Kindred Hospice Foundation’s “Camp I Believe”

Kindred Hospice Foundation’s “Camp I Believe”


My name is Willow. I’m 9-years-old and
I’m here because my mom passed away from lung cancer. Sometimes I miss her and I
just start crying. She was funny and she was pretty and she was a really nice
woman. My name is Erica, I’m 13, and what brought me here to camp was because of
my grandma. Every day I had off of school, after school for Christmas, all the
holidays, I always spent them with her. She was my best friend. She passed away
November 22nd last year. “Camp I Believe” is a bereavement camp for children ages
7 to 17 that have experienced the death of a loved one. Camp is funded through
the Kindred Hospice Foundation and the donations that come in from families and
communities that we serve. We have campers who come who might have lost a brother, sister, friend, teacher and they come from all across the country.
It’s an opportunity for them to come together, identify with other kids who’ve
lost someone as well, really encouraging them to tell their story of loss. Emotionally, you know, you’re asking these kids to talk about literally the worst
thing that’s ever happened to them so, you know, we talk about everything from
the physical feelings you feel to the emotional feelings you feel, and the
coping skills. A lot of them feel like they’re all alone in this process and
this camp teaches them that they’re not alone. We really teach the campers the
importance of memorializing, really taking that moment and that opportunity to reflect on why we’re here and who they lost. When I came to camp I was angry and I didn’t know that that was a normal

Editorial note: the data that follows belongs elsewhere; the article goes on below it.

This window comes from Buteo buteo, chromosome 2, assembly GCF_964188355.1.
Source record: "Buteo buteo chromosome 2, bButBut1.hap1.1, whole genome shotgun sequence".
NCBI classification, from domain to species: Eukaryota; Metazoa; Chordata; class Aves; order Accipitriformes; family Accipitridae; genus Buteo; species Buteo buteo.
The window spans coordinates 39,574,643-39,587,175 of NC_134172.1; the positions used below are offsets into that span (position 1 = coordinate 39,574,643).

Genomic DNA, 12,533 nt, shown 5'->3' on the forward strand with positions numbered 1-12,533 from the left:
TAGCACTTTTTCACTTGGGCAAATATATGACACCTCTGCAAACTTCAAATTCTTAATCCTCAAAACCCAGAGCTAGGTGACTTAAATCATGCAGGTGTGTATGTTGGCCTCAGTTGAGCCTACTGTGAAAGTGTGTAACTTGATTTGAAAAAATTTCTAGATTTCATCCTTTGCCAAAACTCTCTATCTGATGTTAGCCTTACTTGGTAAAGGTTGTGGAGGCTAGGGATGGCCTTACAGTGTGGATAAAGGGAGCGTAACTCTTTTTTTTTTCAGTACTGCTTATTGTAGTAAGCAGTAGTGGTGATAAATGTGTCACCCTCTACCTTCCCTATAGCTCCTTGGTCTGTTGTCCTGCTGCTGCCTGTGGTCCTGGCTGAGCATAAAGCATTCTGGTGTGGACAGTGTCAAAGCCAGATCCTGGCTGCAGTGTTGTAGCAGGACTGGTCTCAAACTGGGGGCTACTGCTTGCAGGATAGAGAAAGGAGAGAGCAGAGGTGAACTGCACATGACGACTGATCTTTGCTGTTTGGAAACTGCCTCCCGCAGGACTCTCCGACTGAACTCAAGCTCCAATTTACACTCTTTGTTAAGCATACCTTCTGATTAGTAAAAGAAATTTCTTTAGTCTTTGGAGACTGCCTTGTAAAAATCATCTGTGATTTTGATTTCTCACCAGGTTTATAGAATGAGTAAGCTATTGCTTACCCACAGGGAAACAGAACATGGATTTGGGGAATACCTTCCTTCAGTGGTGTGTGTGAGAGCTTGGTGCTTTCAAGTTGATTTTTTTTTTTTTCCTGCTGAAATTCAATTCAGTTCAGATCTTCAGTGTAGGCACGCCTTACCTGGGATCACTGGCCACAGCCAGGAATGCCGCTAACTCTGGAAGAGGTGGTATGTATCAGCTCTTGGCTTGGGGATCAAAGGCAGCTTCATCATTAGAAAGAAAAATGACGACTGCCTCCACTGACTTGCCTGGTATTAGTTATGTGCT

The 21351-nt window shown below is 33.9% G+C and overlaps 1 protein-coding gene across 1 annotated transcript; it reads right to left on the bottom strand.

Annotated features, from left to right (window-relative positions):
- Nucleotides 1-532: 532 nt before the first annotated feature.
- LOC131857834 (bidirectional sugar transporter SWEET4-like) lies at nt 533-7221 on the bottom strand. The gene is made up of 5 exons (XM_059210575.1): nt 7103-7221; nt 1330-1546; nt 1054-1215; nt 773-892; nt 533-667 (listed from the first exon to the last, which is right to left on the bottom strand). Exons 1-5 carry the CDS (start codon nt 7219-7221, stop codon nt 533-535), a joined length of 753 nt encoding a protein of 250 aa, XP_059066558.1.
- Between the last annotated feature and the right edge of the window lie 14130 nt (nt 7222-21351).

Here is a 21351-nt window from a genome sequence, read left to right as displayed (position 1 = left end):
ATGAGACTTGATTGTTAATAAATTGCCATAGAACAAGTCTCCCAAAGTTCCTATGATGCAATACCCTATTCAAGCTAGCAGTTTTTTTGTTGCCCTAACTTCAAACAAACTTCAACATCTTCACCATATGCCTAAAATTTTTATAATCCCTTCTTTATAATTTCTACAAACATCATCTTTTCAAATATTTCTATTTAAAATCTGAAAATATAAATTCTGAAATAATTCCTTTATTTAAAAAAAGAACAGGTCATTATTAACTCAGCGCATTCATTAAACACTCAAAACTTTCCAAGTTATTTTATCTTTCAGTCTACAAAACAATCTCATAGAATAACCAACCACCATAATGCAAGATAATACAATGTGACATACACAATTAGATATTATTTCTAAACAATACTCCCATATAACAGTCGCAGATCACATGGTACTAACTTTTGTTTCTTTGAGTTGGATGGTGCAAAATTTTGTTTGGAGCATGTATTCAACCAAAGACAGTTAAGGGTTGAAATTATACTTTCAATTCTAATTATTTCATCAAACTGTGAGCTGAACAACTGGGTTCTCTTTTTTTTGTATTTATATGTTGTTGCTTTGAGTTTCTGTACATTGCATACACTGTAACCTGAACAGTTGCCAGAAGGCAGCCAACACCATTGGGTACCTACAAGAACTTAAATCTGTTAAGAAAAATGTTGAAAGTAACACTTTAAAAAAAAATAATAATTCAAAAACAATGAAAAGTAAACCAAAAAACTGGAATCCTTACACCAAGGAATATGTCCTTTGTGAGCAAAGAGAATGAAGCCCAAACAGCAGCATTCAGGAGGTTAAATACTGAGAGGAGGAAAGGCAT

emotion associated with grief. I thought I was grieving wrong. I left camp with
tools to deal with that anger and now as a young adult I still carry those tools
around, and I experience new grief, but I still have those tools at my disposal to
do life. These kids right now are going through an experience where they’re
experiencing a community through grief in a way that is productive that they
might not have felt before. You come out with kids that are able to articulate
their feelings for the first time because you’ve given them the language
to do so. As the course of the weekend goes, you all of a sudden see what I would call the “Camp I Believe” change where they’re bonding, they’re really getting
out there, and getting wild and crazy and having fun. I really, you know, that’s the
point of camp: to let these kids know that they’re not alone, but also for them
to have fun again. A lot of them have to grow up too soon. It makes you realize
that there is somebody out there that understands and that you can talk to because they’ve been through it. I know they’re going through the same thing as
me and I want to get them to heal like me. I learned that you’re not the only one who has been through it. There’s other people that understand you and you can just talk about it and they’ll help you through it. What brings me back every year is
being able to share my own personal story and being able to have an impact
on the kids’ lives that come in in a really dark place and provide them with,
you know, a little bit of life… and a little bit hope!

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About the Author: Sam Caldwell

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